Kenya’s new Refugee Act includes significant changes in policy on refugee economic inclusion, integration, refugee status determination, and the ability for refugees to contribute to Kenya’s national and local economy. While the new law has been in force since February 2022, the Kenyan government will spend the next six months developing regulations that will provide guidelines on the extent of refugee rights and the institutional framework for implementing the new law.
Izza Leghtas and David Kitenge of the joint Refugees International and Center for Global Development “Let Them Work” initiative spoke with Allan Mukuki, an advocate at the High Court of Kenya and legal expert, about what can be expected from the new legislation and what’s next.
The new Act provides that refugees “shall have the right to engage individually or in a group, in gainful employment or enterprise or to practice a profession or trade where he holds qualifications recognized by competent authorities in Kenya.” Does this mean that refugees will have greater access to the labor market?
Yes, although some challenges remain that might impede refugees from taking advantage of the changes. The Act requires refugees to have their qualifications recognized by the Kenyan National Qualifications Authority, a body that certifies and harmonizes education, training, assessment, and quality assurance of all qualifications awarded in the country. This would mean that a refugee living in the Kakuma refugee camp, for example, would have to obtain a permit to leave Kakuma and make the lengthy journey to the relevant offices in Nairobi to have all the documents certified. This may involve obtaining the approval of a professional body, such as the Law Society of Kenya or the Engineers Board of Kenya. It can be a lengthy and complex process, in some cases requiring additional testing. Also, the reality for many refugees fleeing conflicts is that they cannot take all their documents with them, which makes it even more complicated to obtain copies of their diplomas and qualifications achieved in their home country.
Under Kenya’s previous 2006 Refugee Act, refugees are required to live in camps. If they find a job outside the camp, they can’t move there. The new Act, however, refers to “designated areas” instead of camps. Do you expect any changes in refugees’ freedom to choose where they live?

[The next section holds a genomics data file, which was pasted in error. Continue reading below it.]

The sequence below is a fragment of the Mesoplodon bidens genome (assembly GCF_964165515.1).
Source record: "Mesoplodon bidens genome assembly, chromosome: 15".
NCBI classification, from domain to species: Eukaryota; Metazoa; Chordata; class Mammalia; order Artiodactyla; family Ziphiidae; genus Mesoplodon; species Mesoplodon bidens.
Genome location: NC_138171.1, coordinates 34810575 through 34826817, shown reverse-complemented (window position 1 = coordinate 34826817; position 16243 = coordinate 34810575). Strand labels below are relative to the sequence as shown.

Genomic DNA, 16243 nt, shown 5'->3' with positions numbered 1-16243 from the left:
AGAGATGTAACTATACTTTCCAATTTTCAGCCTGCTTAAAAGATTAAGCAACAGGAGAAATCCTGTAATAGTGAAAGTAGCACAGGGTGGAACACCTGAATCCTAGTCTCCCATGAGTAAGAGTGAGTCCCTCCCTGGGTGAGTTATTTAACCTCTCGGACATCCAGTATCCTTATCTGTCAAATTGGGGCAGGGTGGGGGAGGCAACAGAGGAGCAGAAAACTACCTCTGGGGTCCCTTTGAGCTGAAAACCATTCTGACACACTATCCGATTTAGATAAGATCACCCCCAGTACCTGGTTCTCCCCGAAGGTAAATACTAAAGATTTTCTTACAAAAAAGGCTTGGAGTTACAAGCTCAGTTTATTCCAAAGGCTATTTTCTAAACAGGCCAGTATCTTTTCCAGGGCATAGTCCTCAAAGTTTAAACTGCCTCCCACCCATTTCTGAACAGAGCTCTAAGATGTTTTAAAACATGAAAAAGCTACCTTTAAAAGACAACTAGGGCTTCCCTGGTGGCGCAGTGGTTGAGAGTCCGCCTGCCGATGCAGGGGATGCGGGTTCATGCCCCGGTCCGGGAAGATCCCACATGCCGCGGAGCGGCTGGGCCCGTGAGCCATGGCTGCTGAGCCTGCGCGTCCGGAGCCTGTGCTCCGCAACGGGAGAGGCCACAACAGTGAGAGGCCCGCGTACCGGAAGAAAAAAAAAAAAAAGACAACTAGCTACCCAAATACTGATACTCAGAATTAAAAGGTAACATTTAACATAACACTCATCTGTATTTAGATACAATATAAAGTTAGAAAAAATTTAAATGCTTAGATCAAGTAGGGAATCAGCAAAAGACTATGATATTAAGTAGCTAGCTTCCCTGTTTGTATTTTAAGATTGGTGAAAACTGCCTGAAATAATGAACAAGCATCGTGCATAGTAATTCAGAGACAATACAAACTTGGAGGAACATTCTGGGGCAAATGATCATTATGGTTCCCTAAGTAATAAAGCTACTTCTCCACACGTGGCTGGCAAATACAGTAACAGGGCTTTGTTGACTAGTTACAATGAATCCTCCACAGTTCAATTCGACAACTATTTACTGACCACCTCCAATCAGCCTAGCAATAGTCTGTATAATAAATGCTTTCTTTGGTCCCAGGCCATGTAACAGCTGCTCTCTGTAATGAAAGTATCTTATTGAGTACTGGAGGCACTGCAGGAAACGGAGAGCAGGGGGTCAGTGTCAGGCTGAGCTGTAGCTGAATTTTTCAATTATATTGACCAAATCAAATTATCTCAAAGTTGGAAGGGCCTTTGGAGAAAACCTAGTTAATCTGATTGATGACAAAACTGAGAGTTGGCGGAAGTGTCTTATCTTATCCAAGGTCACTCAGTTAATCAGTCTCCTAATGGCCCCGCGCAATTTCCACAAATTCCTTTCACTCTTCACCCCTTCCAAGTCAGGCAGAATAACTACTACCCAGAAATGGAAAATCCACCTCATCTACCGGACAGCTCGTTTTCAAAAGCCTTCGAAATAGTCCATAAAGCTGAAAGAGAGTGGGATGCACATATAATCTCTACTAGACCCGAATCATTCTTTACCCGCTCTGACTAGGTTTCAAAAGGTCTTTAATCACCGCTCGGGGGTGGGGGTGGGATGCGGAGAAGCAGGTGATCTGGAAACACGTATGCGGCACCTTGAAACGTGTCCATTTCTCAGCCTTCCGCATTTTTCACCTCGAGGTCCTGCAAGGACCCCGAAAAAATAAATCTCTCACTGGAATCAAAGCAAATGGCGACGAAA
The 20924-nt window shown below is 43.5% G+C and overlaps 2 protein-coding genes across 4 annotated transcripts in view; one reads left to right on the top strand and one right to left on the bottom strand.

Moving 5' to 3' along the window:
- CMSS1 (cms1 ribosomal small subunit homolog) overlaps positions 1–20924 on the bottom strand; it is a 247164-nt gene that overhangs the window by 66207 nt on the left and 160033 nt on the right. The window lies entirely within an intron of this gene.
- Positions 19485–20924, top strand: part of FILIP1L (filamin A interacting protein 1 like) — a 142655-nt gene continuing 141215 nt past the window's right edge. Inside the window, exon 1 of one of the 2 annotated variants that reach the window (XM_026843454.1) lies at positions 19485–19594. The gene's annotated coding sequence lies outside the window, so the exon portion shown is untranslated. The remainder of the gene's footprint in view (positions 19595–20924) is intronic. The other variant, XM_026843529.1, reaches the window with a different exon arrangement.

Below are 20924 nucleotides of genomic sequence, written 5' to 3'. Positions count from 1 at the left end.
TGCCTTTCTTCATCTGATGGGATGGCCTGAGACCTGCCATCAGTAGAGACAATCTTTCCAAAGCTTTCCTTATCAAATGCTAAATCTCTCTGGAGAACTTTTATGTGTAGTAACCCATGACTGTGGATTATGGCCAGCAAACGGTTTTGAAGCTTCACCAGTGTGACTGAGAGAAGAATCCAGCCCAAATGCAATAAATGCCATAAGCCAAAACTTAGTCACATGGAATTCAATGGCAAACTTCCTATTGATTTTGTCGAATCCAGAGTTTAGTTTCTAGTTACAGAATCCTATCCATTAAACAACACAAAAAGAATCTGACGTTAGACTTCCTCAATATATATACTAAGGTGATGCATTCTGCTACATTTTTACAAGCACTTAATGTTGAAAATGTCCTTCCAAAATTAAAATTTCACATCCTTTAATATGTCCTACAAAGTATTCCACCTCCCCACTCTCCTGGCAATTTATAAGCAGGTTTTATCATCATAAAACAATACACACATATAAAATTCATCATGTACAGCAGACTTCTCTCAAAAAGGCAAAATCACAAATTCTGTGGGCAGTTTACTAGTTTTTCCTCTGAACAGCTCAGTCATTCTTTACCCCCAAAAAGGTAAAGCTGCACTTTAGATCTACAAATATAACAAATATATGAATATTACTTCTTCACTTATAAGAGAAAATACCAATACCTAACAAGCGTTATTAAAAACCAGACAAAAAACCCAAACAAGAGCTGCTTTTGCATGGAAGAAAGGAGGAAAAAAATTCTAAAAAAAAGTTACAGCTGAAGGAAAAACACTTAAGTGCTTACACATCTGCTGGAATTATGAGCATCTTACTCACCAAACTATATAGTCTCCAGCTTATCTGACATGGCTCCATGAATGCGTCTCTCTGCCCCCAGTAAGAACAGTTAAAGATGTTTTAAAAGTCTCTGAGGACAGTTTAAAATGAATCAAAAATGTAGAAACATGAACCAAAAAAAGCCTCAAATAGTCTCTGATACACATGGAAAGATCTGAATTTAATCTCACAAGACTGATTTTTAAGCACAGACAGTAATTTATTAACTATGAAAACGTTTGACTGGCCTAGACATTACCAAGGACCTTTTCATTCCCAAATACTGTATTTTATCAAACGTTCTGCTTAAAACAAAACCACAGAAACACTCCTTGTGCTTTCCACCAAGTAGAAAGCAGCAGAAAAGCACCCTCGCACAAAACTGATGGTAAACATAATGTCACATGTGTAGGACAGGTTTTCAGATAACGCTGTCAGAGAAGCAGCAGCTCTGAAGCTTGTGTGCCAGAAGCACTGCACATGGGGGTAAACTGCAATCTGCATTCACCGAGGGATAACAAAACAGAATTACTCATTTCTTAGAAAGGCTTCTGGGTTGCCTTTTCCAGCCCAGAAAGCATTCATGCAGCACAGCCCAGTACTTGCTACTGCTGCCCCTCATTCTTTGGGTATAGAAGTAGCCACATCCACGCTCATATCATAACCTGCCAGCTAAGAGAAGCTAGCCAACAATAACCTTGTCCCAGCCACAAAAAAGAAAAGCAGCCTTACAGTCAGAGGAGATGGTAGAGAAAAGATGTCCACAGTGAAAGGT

On the one hand, the new Act says that refugees can get jobs when their qualifications have been recognized, but on the other, it requires them to reside in a “designated area.” The new Act defines “designated areas” as “any reception area, transit point or settlement area as may be declared by the Cabinet Secretary.” This raises questions about prior announcements by the government that it would close the refugee camps. The law and these announcements conflict, at least in tone. The law promises greater freedoms and rights for refugees, while the announcements suggest that all refugees should be returned to their country. The upcoming regulations will be key. They must be clear on what a “designated area” is. The regulations must also ensure that Kenya respects the principle of non-refoulement, as required under domestic and international law.
The new Act gives refugees from the East African Community (EAC) (a regional intergovernmental organization for economic, political, and economic cooperation between its seven Partner States) the option to give up their refugee status and benefit from the rights granted by the EAC Treaty and Protocol. What does this mean in practice? And does it mean that refugees from EAC countries will be able to move freely to other parts of the country to work?